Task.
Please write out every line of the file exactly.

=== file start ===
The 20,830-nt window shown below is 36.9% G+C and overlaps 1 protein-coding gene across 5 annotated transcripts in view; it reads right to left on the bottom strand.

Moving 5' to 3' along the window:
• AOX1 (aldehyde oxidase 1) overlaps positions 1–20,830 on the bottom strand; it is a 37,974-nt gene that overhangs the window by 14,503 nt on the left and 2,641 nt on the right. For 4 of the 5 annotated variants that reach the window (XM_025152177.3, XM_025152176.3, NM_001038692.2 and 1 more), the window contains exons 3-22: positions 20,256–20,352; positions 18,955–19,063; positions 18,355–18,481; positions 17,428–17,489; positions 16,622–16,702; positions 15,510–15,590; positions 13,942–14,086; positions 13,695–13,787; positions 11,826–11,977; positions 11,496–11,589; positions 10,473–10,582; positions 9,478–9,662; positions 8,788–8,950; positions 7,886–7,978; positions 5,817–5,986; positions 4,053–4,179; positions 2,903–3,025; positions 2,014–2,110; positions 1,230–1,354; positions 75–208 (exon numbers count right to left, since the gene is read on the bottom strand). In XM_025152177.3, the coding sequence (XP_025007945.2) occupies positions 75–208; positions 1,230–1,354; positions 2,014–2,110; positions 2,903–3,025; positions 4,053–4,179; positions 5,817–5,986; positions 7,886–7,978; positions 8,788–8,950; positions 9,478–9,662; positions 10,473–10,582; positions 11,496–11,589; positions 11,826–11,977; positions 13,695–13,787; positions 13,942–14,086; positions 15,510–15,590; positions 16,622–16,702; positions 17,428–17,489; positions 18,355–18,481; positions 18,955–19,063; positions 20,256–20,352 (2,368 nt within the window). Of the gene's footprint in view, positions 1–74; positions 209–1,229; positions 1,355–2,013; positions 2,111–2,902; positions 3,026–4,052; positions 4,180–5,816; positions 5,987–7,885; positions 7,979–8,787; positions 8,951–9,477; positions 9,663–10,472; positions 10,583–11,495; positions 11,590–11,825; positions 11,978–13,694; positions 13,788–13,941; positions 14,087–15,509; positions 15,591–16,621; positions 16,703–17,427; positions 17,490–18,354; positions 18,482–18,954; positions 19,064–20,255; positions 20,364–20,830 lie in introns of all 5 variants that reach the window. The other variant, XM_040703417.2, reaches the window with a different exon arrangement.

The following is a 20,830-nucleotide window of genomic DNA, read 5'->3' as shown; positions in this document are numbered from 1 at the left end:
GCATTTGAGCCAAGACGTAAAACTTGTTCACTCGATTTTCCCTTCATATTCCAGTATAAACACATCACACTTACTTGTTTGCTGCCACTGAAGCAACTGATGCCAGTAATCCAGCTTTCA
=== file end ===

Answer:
The 20,830-nt window shown below is 36.9% G+C and overlaps 1 protein-coding gene across 5 annotated transcripts in view; it reads right to left on the bottom strand.

Moving 5' to 3' along the window:
• AOX1 (aldehyde oxidase 1) overlaps positions 1–20,830 on the bottom strand; it is a 37,974-nt gene that overhangs the window by 14,503 nt on the left and 2,641 nt on the right. For 4 of the 5 annotated variants that reach the window (XM_025152177.3, XM_025152176.3, NM_001038692.2 and 1 more), the window contains exons 3-22: positions 20,256–20,352; positions 18,955–19,063; positions 18,355–18,481; positions 17,428–17,489; positions 16,622–16,702; positions 15,510–15,590; positions 13,942–14,086; positions 13,695–13,787; positions 11,826–11,977; positions 11,496–11,589; positions 10,473–10,582; positions 9,478–9,662; positions 8,788–8,950; positions 7,886–7,978; positions 5,817–5,986; positions 4,053–4,179; positions 2,903–3,025; positions 2,014–2,110; positions 1,230–1,354; positions 75–208 (exon numbers count right to left, since the gene is read on the bottom strand). In XM_025152177.3, the coding sequence (XP_025007945.2) occupies positions 75–208; positions 1,230–1,354; positions 2,014–2,110; positions 2,903–3,025; positions 4,053–4,179; positions 5,817–5,986; positions 7,886–7,978; positions 8,788–8,950; positions 9,478–9,662; positions 10,473–10,582; positions 11,496–11,589; positions 11,826–11,977; positions 13,695–13,787; positions 13,942–14,086; positions 15,510–15,590; positions 16,622–16,702; positions 17,428–17,489; positions 18,355–18,481; positions 18,955–19,063; positions 20,256–20,352 (2,368 nt within the window). Of the gene's footprint in view, positions 1–74; positions 209–1,229; positions 1,355–2,013; positions 2,111–2,902; positions 3,026–4,052; positions 4,180–5,816; positions 5,987–7,885; positions 7,979–8,787; positions 8,951–9,477; positions 9,663–10,472; positions 10,583–11,495; positions 11,590–11,825; positions 11,978–13,694; positions 13,788–13,941; positions 14,087–15,509; positions 15,591–16,621; positions 16,703–17,427; positions 17,490–18,354; positions 18,482–18,954; positions 19,064–20,255; positions 20,364–20,830 lie in introns of all 5 variants that reach the window. The other variant, XM_040703417.2, reaches the window with a different exon arrangement.

The following is a 20,830-nucleotide window of genomic DNA, read 5'->3' as shown; positions in this document are numbered from 1 at the left end:
GCATTTGAGCCAAGACGTAAAACTTGTTCACTCGATTTTCCCTTCATATTCCAGTATAAACACATCACACTTACTTGTTTGCTGCCACTGAAGCAACTGATGCCAGTAATCCAGCTTTCA